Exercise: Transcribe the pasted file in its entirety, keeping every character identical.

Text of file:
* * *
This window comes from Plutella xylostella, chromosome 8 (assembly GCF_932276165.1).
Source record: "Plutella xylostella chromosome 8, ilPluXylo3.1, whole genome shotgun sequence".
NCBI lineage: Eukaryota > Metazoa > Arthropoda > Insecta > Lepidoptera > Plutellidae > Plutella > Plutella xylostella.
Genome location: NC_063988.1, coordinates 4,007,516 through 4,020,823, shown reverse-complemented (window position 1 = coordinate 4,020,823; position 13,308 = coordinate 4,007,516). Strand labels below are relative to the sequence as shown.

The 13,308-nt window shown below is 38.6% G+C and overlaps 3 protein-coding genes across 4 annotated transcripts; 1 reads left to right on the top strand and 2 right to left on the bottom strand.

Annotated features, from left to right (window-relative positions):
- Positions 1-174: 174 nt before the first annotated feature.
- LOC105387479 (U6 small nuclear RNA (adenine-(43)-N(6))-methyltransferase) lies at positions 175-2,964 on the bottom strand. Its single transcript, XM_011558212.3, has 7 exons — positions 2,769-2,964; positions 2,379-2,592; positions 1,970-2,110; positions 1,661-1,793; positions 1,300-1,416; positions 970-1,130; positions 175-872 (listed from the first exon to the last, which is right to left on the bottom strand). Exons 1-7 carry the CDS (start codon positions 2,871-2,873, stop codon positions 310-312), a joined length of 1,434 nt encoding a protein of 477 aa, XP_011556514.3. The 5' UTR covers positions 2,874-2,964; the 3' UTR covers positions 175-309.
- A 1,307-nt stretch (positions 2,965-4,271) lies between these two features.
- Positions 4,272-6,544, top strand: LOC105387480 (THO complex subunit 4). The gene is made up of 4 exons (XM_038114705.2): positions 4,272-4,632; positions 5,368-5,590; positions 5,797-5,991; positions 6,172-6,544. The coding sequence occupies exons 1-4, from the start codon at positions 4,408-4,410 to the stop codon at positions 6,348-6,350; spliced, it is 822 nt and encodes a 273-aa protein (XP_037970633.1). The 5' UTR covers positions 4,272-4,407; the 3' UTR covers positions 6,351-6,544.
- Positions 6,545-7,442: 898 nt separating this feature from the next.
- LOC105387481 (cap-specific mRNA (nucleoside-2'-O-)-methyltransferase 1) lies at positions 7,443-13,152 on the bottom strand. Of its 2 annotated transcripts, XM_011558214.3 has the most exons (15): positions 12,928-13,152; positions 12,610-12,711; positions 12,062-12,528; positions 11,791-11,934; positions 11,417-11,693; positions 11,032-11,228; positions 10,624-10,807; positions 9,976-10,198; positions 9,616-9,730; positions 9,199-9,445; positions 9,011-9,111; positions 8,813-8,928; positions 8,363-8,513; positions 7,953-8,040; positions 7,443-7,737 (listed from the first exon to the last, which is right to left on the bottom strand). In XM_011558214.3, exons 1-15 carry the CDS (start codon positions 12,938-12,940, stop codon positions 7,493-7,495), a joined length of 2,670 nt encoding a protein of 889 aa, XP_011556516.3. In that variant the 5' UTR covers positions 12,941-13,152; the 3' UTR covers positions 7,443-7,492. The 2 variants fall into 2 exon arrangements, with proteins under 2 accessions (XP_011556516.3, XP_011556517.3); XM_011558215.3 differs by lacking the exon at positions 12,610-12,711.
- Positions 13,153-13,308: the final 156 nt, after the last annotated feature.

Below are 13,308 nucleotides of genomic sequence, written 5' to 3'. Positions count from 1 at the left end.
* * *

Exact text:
This window comes from Plutella xylostella, chromosome 8 (assembly GCF_932276165.1).
Source record: "Plutella xylostella chromosome 8, ilPluXylo3.1, whole genome shotgun sequence".
NCBI lineage: Eukaryota > Metazoa > Arthropoda > Insecta > Lepidoptera > Plutellidae > Plutella > Plutella xylostella.
Genome location: NC_063988.1, coordinates 4,007,516 through 4,020,823, shown reverse-complemented (window position 1 = coordinate 4,020,823; position 13,308 = coordinate 4,007,516). Strand labels below are relative to the sequence as shown.

The 13,308-nt window shown below is 38.6% G+C and overlaps 3 protein-coding genes across 4 annotated transcripts; 1 reads left to right on the top strand and 2 right to left on the bottom strand.

Annotated features, from left to right (window-relative positions):
- Positions 1-174: 174 nt before the first annotated feature.
- LOC105387479 (U6 small nuclear RNA (adenine-(43)-N(6))-methyltransferase) lies at positions 175-2,964 on the bottom strand. Its single transcript, XM_011558212.3, has 7 exons — positions 2,769-2,964; positions 2,379-2,592; positions 1,970-2,110; positions 1,661-1,793; positions 1,300-1,416; positions 970-1,130; positions 175-872 (listed from the first exon to the last, which is right to left on the bottom strand). Exons 1-7 carry the CDS (start codon positions 2,871-2,873, stop codon positions 310-312), a joined length of 1,434 nt encoding a protein of 477 aa, XP_011556514.3. The 5' UTR covers positions 2,874-2,964; the 3' UTR covers positions 175-309.
- A 1,307-nt stretch (positions 2,965-4,271) lies between these two features.
- Positions 4,272-6,544, top strand: LOC105387480 (THO complex subunit 4). The gene is made up of 4 exons (XM_038114705.2): positions 4,272-4,632; positions 5,368-5,590; positions 5,797-5,991; positions 6,172-6,544. The coding sequence occupies exons 1-4, from the start codon at positions 4,408-4,410 to the stop codon at positions 6,348-6,350; spliced, it is 822 nt and encodes a 273-aa protein (XP_037970633.1). The 5' UTR covers positions 4,272-4,407; the 3' UTR covers positions 6,351-6,544.
- Positions 6,545-7,442: 898 nt separating this feature from the next.
- LOC105387481 (cap-specific mRNA (nucleoside-2'-O-)-methyltransferase 1) lies at positions 7,443-13,152 on the bottom strand. Of its 2 annotated transcripts, XM_011558214.3 has the most exons (15): positions 12,928-13,152; positions 12,610-12,711; positions 12,062-12,528; positions 11,791-11,934; positions 11,417-11,693; positions 11,032-11,228; positions 10,624-10,807; positions 9,976-10,198; positions 9,616-9,730; positions 9,199-9,445; positions 9,011-9,111; positions 8,813-8,928; positions 8,363-8,513; positions 7,953-8,040; positions 7,443-7,737 (listed from the first exon to the last, which is right to left on the bottom strand). In XM_011558214.3, exons 1-15 carry the CDS (start codon positions 12,938-12,940, stop codon positions 7,493-7,495), a joined length of 2,670 nt encoding a protein of 889 aa, XP_011556516.3. In that variant the 5' UTR covers positions 12,941-13,152; the 3' UTR covers positions 7,443-7,492. The 2 variants fall into 2 exon arrangements, with proteins under 2 accessions (XP_011556516.3, XP_011556517.3); XM_011558215.3 differs by lacking the exon at positions 12,610-12,711.
- Positions 13,153-13,308: the final 156 nt, after the last annotated feature.

Below are 13,308 nucleotides of genomic sequence, written 5' to 3'. Positions count from 1 at the left end.